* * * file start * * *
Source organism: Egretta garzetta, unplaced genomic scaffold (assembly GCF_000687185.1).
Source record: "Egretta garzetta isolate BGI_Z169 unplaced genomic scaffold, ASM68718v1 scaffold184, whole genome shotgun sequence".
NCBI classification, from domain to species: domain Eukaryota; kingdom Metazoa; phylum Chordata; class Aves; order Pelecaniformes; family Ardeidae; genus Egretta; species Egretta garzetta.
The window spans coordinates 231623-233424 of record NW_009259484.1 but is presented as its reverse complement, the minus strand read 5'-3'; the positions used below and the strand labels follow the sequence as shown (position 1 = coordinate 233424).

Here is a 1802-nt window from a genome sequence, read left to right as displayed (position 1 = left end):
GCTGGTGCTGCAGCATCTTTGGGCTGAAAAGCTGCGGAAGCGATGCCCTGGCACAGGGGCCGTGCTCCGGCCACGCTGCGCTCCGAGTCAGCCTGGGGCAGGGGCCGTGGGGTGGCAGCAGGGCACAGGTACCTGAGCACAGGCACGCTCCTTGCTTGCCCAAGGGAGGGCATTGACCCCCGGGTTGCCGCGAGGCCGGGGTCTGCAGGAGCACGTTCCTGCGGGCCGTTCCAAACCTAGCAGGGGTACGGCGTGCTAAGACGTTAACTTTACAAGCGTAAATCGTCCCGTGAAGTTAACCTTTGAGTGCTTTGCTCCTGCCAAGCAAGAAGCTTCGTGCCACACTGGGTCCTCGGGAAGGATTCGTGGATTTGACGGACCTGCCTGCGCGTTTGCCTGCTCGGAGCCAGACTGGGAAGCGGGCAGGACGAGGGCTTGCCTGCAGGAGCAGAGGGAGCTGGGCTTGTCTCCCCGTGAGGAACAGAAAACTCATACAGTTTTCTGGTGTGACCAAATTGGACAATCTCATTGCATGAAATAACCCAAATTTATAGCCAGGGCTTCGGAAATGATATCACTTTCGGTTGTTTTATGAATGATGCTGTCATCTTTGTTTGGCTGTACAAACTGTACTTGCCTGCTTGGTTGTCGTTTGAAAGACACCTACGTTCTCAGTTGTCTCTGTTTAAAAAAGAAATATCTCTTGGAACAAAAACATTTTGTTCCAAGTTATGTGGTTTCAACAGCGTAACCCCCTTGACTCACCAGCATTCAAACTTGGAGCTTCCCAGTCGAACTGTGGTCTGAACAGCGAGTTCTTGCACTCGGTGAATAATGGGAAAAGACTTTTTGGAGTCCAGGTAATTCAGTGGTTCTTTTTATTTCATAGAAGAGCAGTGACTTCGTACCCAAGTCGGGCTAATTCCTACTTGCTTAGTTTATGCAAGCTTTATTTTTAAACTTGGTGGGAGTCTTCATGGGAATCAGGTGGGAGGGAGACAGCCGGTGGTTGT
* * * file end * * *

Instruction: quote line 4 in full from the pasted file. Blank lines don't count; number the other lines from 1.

The window spans coordinates 231623-233424 of record NW_009259484.1 but is presented as its reverse complement, the minus strand read 5'-3'; the positions used below and the strand labels follow the sequence as shown (position 1 = coordinate 233424).